What we’re seeing is ‘the new normal’
May 18, 2013 11:50 PM | 1159 views | 0 0 comments | 4 4 recommendations | email to a friend | print
The consensus has been that the economy will continue to recover slowly but steadily unless the president and/or Congress do something stupid, which is always a possibility, to mess it up.

But surveys of economists by The Wall Street Journal and USA Today indicate that recovery is strong enough to withstand even Congress.

And the possibility of an unexpected blow coming from out of left field, say a major depression in China or the European Union, seems to be steadily receding.

USA Today concluded, “Political paralysis in Washington won’t stall an economic recovery that’s revving up across the rest of the country.”

The Wall Street Journal was slightly more restrained: “After four years of crises, foreign and domestic, that threatened to plunge the U.S. economy back into recession, the road ahead at last looks comparatively free of roadblocks.”

Both surveys see the economy picking up by the end of the year, slowed but not stunted by the sequester. USA Today’s forecasters predicted the recovery “will accelerate late this year even without a deal by Congress and the White House to lessen the impact of automatic federal budget cuts.”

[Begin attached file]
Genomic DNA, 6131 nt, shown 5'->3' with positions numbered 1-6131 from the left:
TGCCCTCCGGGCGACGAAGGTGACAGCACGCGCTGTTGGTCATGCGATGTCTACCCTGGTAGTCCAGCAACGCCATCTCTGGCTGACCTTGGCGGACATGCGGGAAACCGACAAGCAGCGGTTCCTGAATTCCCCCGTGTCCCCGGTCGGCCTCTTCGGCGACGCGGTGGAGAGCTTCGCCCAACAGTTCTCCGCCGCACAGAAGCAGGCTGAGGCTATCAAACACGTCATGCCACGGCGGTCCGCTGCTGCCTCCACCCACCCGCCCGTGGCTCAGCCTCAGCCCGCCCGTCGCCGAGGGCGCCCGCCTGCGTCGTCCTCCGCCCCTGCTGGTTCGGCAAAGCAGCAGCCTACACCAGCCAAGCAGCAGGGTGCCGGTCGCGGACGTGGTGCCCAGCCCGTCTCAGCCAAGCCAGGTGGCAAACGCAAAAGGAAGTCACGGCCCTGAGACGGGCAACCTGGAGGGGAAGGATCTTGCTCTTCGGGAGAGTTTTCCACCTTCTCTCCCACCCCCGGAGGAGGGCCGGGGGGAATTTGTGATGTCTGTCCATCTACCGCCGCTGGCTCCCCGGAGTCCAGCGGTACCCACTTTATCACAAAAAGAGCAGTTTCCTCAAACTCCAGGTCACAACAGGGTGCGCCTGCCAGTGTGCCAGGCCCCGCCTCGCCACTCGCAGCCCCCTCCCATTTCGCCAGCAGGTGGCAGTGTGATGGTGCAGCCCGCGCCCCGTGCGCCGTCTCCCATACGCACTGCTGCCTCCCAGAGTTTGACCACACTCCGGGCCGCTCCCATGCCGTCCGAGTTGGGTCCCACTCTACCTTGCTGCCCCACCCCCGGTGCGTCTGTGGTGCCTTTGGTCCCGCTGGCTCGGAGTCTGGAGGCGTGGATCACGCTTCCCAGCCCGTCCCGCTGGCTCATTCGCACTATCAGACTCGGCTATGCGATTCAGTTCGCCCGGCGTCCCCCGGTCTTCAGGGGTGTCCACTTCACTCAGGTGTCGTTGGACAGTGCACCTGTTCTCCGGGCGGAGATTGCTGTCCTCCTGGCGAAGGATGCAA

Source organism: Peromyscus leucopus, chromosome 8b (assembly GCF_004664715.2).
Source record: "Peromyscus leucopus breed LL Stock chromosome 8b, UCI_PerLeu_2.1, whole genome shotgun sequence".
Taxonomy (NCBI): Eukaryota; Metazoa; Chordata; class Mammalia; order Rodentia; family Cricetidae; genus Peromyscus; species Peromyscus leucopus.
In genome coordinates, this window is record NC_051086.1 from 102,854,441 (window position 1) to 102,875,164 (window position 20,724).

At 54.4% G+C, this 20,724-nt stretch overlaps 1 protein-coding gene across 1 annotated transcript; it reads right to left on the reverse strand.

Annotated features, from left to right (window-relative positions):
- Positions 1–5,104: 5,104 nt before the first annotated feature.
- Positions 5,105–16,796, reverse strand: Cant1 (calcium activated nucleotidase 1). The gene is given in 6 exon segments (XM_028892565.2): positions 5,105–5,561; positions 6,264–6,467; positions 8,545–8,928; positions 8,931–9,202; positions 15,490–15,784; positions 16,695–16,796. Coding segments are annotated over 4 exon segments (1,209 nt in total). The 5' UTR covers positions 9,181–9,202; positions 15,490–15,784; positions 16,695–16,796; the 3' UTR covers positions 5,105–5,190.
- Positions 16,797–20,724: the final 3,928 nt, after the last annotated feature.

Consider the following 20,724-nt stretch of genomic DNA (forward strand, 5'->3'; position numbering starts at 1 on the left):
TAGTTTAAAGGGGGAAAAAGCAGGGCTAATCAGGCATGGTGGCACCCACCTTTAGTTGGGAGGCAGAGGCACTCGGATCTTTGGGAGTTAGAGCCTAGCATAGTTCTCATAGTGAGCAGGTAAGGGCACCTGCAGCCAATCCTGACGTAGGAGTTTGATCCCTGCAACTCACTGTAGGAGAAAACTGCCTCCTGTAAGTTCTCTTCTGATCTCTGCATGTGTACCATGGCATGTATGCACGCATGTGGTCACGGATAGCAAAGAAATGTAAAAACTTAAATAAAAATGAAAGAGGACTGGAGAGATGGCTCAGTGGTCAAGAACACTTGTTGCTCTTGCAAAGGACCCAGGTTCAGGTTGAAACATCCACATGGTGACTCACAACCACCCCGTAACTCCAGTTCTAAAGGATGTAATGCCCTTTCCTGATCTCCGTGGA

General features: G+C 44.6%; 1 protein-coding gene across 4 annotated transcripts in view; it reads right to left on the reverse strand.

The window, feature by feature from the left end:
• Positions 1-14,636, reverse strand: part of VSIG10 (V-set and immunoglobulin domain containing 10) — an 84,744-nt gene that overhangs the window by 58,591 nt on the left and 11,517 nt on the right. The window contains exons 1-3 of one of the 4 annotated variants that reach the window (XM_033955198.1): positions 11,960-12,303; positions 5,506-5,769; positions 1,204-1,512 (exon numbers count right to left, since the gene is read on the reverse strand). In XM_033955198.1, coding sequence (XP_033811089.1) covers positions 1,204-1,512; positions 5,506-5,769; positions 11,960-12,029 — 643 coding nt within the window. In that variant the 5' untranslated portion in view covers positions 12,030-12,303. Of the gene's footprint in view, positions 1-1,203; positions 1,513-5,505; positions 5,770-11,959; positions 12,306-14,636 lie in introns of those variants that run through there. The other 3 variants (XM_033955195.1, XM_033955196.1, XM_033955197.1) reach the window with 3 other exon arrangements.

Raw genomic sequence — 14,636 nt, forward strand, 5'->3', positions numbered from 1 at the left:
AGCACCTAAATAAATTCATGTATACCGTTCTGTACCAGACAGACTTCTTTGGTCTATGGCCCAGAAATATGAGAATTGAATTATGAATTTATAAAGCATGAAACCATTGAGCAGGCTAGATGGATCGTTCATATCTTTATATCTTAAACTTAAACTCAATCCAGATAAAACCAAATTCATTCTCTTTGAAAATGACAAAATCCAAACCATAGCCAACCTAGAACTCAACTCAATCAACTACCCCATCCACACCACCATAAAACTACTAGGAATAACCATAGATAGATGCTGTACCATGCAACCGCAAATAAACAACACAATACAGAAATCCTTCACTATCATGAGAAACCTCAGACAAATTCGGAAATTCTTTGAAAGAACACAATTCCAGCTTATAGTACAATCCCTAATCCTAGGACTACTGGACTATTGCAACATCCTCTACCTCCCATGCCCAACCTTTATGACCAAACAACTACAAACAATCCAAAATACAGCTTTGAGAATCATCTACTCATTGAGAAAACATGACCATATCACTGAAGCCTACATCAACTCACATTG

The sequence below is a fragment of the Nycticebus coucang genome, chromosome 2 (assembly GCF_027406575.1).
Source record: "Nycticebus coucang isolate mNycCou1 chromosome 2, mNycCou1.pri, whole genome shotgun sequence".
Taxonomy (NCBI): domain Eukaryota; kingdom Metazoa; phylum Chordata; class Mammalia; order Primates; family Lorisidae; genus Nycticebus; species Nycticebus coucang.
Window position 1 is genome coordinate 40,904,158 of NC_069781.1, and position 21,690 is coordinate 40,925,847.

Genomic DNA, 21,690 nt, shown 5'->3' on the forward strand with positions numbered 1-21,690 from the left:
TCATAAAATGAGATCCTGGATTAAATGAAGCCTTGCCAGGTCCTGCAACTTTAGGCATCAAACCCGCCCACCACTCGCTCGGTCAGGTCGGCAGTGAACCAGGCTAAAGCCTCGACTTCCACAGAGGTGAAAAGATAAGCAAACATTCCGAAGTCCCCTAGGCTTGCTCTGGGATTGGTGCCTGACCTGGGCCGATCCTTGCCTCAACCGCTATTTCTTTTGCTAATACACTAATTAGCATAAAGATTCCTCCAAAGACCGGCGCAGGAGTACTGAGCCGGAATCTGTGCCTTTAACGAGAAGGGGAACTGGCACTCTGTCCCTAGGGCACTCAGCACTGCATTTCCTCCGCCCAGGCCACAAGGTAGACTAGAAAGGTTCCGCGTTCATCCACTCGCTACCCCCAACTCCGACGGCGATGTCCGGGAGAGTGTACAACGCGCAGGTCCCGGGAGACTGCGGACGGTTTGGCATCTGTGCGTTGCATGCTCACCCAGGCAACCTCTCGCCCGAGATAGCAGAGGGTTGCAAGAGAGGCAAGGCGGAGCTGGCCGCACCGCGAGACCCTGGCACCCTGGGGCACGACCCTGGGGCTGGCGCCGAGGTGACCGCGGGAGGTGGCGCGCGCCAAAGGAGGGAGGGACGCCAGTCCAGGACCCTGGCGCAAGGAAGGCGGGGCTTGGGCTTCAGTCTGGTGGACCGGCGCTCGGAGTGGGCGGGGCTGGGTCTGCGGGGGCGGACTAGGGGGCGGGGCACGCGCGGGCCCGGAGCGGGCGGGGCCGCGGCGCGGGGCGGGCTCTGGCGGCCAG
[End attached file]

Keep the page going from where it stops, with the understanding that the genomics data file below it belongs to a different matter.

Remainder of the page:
Economically, the year started strong but growth slowed to a current rate of around 2 percent. However, the Journal’s panel expects the GDP to expand 2.4 percent for the year. USA Today sees two quarters of 2 percent growth, but a strong pickup in the fourth quarter and approach 3 percent by early next year.

The year began with a healthy first quarter average monthly job growth of 206,000 jobs but that will tail off to 165,000 in this quarter and 172,000 in the next but pick up in the fourth quarter and average 200,000 jobs monthly next year. The Wall Street Journal was less optimistic, its economists foreseeing average monthly job growth averaging of just under 180,000 for the next 12 months.

At that rate, it will take until mid-2014 to restore the number of jobs the country had at the outset of the recession. But all good economic news comes with a downer: The Brookings Institution says that, adjusted for population growth, it will take nine more years to return to the pre-recession level of employment.

In other words, what we’re seeing now is, for better and for worse, the economy’s “new normal.”

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